The Defendant argued that the Plaintiff’s symptoms would have manifested even without the car crash because of underlying degenerative changes.  Mr. Justice Stewart outright rejected this argument holding as follows:
[19] I find as a fact that Dr. Regan is more likely than not correct when he says, in effect, that degenerative changes in the plaintiff’s spine were present as of February 27, 2007 but if they were asymptomatic – and I find as a fact that they were – then the onset, consistency and persistence of her pain and discomfort must lead to the conclusion that as a result of the defendant’s negligence that which had been asymptomatic became symptomatic.  The only other alternative is that we are in the presence of a remarkable coincidence.  And I reject that alternative as being so unlikely that it must be ignored.  In the result, the defendant’s negligence on February 27, 2007 is the head and source of pain and discomfort in the neck and low back that plague the plaintiff to this very day.
The Court found that the Plaintiff’s symptoms of pain were likely going to continue and awarded $60,000 for her non-pecuniary damages (money for pain and suffering and loss of enjoyment of life).
The Court also had some critical comments to make with respect to the expert witness that testified for the Defendant.  The Defendant relied on Dr. Leith, whose opinion differed from the Plaintiff’s experts with respect to the cause of some of her symptoms.  Mr. Justice Stewart rejected Dr. Leith’s evidence and in doing so made the following critical comments:

[27] I must speak to the evidence of the orthopaedic surgeon Dr. Leith called to testify by the defendant.

[28] Dr. Leith’s evidence appears before me at Exhibit 13 Tab 2.  In addition, he testified before me.

[29] I found this witness’s evidence unhelpful.  There were a number of problems with his evidence and for this trier of fact the cumulative effect of these problems was such that I am not prepared to rely on Dr. Leith’s evidence on any point that actually matters.

[30] I will give a few examples of the problems I encountered.

[31] Dr. Leith’s simply dismissing out of hand the thought that overuse of the left knee as the plaintiff protected the right knee could result in damage to the left knee with resulting pain and discomfort is not “in harmony with human experience” (Cahoon v. Brideaux, 2010 BCCA 228, para. 4).  Deciding which evidence to rely upon is not simply a matter of counting heads, but – as noted above – it is a fact that two of the doctors who testified before me in effect say that Dr. Leith is simply wrong.  For this trier of fact common human experience and the opinions of the two doctors noted above carry the day.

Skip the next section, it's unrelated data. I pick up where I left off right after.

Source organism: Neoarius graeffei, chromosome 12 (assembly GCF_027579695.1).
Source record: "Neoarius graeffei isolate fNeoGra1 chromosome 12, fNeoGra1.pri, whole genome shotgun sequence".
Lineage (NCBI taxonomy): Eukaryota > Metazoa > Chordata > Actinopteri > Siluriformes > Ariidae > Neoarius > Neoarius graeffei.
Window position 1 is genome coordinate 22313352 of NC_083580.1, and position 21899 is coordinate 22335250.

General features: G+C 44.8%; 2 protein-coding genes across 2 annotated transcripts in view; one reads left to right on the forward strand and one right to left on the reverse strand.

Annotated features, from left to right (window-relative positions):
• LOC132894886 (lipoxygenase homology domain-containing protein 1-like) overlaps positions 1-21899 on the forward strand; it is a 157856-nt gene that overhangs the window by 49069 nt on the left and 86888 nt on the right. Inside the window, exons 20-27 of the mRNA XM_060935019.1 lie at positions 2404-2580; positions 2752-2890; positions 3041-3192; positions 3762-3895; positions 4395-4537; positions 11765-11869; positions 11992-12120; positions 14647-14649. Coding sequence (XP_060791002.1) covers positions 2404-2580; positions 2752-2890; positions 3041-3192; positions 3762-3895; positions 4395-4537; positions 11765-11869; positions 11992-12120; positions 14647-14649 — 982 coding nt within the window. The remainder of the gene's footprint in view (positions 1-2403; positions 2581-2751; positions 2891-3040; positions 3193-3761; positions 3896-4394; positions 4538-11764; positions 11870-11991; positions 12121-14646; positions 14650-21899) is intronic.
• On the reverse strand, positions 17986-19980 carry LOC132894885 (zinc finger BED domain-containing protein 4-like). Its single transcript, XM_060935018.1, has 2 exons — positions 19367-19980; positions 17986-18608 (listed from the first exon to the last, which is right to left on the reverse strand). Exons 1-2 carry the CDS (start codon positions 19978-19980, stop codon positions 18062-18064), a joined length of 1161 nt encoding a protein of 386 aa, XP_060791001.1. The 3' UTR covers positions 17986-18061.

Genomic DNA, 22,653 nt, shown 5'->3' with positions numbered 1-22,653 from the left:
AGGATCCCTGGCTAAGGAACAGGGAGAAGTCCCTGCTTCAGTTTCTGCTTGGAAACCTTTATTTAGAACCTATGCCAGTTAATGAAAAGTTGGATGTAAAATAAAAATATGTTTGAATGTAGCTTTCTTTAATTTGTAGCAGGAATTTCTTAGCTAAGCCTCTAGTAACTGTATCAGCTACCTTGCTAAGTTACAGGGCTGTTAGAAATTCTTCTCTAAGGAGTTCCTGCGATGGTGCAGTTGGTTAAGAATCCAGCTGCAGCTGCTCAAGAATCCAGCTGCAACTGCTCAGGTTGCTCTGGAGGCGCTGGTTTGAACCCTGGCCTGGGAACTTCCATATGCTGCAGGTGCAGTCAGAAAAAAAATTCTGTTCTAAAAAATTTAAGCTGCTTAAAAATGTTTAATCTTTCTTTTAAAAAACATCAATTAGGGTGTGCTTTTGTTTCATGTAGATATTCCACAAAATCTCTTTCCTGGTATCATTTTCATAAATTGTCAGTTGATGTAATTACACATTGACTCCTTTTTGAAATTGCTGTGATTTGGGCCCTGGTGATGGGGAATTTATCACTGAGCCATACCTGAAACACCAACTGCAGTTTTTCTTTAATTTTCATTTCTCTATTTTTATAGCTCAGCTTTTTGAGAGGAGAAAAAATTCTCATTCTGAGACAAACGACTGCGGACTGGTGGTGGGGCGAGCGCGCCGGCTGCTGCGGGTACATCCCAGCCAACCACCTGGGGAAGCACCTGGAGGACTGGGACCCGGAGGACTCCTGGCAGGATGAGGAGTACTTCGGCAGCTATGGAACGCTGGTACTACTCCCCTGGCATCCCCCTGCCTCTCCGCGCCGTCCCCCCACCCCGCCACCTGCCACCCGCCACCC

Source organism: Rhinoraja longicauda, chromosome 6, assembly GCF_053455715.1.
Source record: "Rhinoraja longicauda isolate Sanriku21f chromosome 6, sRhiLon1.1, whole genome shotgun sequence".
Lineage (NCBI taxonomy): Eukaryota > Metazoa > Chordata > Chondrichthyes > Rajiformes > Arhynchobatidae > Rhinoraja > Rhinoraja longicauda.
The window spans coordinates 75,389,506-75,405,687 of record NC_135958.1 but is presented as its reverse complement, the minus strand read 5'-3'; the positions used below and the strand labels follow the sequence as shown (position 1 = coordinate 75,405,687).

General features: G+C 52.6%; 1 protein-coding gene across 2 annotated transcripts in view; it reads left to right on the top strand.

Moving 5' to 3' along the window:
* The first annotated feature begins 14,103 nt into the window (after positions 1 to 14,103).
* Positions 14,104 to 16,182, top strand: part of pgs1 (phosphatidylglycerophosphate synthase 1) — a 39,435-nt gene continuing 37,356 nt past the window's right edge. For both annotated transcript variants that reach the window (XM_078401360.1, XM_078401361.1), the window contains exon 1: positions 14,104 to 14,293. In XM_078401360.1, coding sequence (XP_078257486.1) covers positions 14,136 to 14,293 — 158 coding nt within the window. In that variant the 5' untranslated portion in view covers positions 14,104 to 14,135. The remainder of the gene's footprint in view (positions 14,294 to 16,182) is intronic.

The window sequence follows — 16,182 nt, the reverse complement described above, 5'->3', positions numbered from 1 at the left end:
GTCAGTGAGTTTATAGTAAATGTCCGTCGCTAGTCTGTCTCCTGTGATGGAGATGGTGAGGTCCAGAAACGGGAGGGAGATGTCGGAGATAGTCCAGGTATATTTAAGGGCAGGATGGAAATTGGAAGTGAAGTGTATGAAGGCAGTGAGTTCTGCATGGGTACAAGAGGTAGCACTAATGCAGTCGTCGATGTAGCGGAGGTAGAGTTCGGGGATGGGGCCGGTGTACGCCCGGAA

$45,000 Pain and Suffering for Aggravation of Degenerative Changes

Reasons for judgement were released today awarding a Plaintiff just over $100,000 as a result of a 2006 collision which occurred in Vernon, BC.
The Plaintiff was hit from behind when stopped for a red light.  The issue of fault was admitted.  The accident resulted in minimal vehicle damage.  In many ICBC claims defence lawyers try to get the Judge/Jury to focus on the lack of vehicle damage as opposed to the medical evidence.  Here the Court noted that “Although the lack of vehicle damage may be a relevant consideration in considering (the Plaintiff’s) injuries,k it has to be balanced against the evidence of the Plaintiff and the medical evidence.
The court heard from various medical experts including the Plaintiff’s doctor and 2 physiatrists (physicians specializing in rehabilitation).
The court accepted that the Plaintiff suffered a Whiplash Associated Disorder, cervicogenic headaches, and an onset of pain in previously asymptomatic degenerative changes in her neck.  The court further accepted that these injuries will linger for some time but should continue to improve in the coming years.
The court assessed damages as follows:

Non-pecuniary Damages:


Special Damages:


Past Loss of Earnings/Opportunity to Earn:


Loss of Future Earning Capacity:


Cost of Future Care:


Loss of Past and Future Housekeeping Capacity: